Spanish or Castilian, is a Western Romance language that originated in the Castile region of Spain and today has hundreds of millions of native speakers in Latin America and Spain.
In biology, a species is the basic unit of classification and a taxonomic rank, as well as a unit of biodiversity, but it has proven difficult to find a satisfactory definition.
A spermatozoon (pronounced, alternate spelling spermatozoön; plural spermatozoa; from σπέρμα "seed" and ζῷον "living being") is a motile sperm cell, or moving form of the haploid cell that is the male gamete.
A steroid hormone is a steroid that acts as a hormone.
Sulawesi, formerly known as Celebes, is an island in Indonesia.
Sumerian (𒅴𒂠 "native tongue") is the language of ancient Sumer and a language isolate that was spoken in southern Mesopotamia (modern-day Iraq).
Taoism, also known as Daoism, is a religious or philosophical tradition of Chinese origin which emphasizes living in harmony with the Tao (also romanized as ''Dao'').
A territorial collectivity (or territorial authority, collectivité territoriale, previously collectivité locale) is a chartered subdivision of France, with recognized governing authority.
The testicle or testis is the male reproductive gland in all animals, including humans.
Testosterone is the primary male sex hormone and an anabolic steroid.
The American Heritage Dictionary of the English Language (AHD) is an American dictionary of English published by Boston publisher Houghton Mifflin, the first edition of which appeared in 1969.
The Times of India (TOI) is an Indian English-language daily newspaper owned by The Times Group.
Theology is the critical study of the nature of the divine.
Third gender or third sex is a concept in which individuals are categorized, either by themselves or by society, as neither man nor woman.
In biology, tissue is a cellular organizational level between cells and a complete organ.
In psychology, trait theory (also called dispositional theory) is an approach to the study of human personality.
Transcription is the first step of gene expression, in which a particular segment of DNA is copied into RNA (especially mRNA) by the enzyme RNA polymerase.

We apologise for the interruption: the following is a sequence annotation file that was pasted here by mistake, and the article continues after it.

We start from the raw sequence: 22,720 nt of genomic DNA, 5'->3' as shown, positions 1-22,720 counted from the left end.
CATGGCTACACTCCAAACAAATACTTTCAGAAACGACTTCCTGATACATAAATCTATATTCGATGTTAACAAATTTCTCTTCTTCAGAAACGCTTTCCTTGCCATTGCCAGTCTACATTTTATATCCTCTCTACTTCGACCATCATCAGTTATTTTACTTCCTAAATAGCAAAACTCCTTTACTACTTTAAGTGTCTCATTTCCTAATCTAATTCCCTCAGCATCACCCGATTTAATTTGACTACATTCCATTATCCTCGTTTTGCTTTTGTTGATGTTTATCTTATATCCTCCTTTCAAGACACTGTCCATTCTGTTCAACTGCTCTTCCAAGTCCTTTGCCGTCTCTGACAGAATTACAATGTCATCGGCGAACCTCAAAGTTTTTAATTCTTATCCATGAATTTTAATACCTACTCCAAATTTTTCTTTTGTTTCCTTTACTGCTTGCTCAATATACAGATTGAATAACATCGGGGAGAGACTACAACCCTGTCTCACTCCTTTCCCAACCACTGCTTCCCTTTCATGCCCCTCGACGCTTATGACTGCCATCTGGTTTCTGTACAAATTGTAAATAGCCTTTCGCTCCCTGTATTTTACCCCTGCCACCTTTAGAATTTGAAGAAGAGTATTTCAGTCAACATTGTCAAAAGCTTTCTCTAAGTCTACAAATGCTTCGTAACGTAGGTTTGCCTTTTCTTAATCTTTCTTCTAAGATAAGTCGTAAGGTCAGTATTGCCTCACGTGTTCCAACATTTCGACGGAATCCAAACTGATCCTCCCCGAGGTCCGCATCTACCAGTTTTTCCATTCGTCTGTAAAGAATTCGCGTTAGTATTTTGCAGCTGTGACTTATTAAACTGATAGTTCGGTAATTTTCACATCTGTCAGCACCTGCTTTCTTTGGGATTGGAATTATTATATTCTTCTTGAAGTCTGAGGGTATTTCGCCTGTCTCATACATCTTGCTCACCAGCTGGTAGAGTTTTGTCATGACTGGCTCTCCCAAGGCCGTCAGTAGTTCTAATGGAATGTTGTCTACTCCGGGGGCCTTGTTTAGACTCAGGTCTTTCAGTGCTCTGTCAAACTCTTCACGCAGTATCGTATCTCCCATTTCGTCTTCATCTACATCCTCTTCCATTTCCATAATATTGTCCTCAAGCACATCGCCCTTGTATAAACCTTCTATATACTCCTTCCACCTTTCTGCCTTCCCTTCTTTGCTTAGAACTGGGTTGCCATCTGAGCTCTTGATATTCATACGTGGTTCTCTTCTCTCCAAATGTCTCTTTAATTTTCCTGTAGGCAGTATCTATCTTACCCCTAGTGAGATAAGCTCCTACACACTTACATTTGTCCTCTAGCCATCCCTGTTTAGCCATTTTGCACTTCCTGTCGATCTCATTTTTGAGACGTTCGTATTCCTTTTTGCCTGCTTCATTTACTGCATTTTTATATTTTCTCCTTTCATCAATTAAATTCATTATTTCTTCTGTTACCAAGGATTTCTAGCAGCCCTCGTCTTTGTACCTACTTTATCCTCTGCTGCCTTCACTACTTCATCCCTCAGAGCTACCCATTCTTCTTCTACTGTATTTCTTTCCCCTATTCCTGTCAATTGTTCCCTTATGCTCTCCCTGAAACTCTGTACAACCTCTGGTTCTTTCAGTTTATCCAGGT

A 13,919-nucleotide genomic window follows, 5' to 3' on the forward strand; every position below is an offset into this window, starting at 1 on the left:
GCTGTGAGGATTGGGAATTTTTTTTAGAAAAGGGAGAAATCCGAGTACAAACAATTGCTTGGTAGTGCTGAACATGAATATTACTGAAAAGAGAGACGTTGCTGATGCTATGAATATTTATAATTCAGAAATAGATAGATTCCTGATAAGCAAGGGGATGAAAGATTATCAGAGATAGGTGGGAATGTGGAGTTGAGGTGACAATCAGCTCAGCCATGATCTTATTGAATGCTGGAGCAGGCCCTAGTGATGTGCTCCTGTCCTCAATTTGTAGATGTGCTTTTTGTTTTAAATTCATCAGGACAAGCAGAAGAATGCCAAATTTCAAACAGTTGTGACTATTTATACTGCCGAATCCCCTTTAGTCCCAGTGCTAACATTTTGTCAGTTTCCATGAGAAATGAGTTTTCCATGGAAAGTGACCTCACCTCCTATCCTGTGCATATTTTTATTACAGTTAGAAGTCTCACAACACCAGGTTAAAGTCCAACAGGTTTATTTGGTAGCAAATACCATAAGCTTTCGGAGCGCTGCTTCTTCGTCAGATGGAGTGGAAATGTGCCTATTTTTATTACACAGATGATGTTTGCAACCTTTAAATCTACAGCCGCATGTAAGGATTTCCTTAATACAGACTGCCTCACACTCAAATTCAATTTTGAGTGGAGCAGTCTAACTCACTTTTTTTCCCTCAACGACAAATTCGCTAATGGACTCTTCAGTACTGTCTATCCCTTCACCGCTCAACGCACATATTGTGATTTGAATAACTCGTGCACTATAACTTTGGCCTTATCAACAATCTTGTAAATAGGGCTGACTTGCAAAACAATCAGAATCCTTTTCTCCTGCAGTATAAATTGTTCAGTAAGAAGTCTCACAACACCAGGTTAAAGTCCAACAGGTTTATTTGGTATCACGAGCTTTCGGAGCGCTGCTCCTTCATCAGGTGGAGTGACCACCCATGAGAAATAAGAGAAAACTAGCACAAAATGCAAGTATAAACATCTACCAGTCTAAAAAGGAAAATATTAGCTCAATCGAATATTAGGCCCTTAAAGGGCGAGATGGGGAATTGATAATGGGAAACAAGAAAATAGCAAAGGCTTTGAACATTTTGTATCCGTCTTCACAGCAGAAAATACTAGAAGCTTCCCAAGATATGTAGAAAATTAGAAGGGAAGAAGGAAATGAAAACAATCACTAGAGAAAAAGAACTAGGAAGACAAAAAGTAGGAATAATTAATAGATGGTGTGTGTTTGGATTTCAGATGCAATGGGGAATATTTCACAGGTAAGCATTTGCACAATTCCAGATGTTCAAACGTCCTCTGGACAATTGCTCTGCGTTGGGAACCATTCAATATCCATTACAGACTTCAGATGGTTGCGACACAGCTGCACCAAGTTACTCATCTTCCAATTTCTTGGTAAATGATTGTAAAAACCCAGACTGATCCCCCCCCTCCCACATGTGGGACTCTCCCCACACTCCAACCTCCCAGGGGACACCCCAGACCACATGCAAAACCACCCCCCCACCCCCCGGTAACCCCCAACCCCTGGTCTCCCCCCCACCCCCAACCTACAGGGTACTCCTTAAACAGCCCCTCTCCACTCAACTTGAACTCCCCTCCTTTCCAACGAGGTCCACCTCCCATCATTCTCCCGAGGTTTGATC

Transgender people have a gender identity or gender expression that differs from their assigned sex.
A person may be considered to be a transgender person if their gender identity is inconsistent or not culturally associated with the sex they were assigned at birth, and consequently also with the gender role and social status that is typically associated with that sex.
A transposable element (TE or transposon) is a DNA sequence that can change its position within a genome, sometimes creating or reversing mutations and altering the cell's genetic identity and genome size.
Transsexual people experience a gender identity that is inconsistent with, or not culturally associated with, their assigned sex, and desire to permanently transition to the gender with which they identify, usually seeking medical assistance (including hormone replacement therapy and other sex reassignment therapies) to help them align their body with their identified sex or gender.
The Christian doctrine of the Trinity (from Greek τριάς and τριάδα, from "threefold") holds that God is one but three coeternal consubstantial persons or hypostases—the Father, the Son (Jesus Christ), and the Holy Spirit—as "one God in three Divine Persons".
Triple X syndrome, also known as trisomy X and 47,XXX, is characterized by the presence of an extra X chromosome in each cell of a female.
True hermaphroditism, clinically known as ovotesticular disorder of sex development, is a medical term for an intersex condition in which an individual is born with ovarian and testicular tissue.
Turner syndrome (TS), also known as 45,X or 45,X0, is a condition in which a female is partly or completely missing an X chromosome.
Two-Spirit (also two spirit or, occasionally, twospirited) is a modern, pan-Indian, umbrella term used by some indigenous North Americans to describe certain people in their communities who fulfill a traditional third-gender (or other gender-variant) ceremonial role in their cultures.
The United Nations (UN) is an intergovernmental organization tasked to promote international cooperation and to create and maintain international order.
On 8 September 2000, following a three-day Millennium Summit of world leaders at the headquarters of the United Nations, the General Assembly adopted the Millennium Declaration (Resolution 55/2).
The United States of America (USA), commonly known as the United States (U.S.) or America, is a federal republic composed of 50 states, a federal district, five major self-governing territories, and various possessions.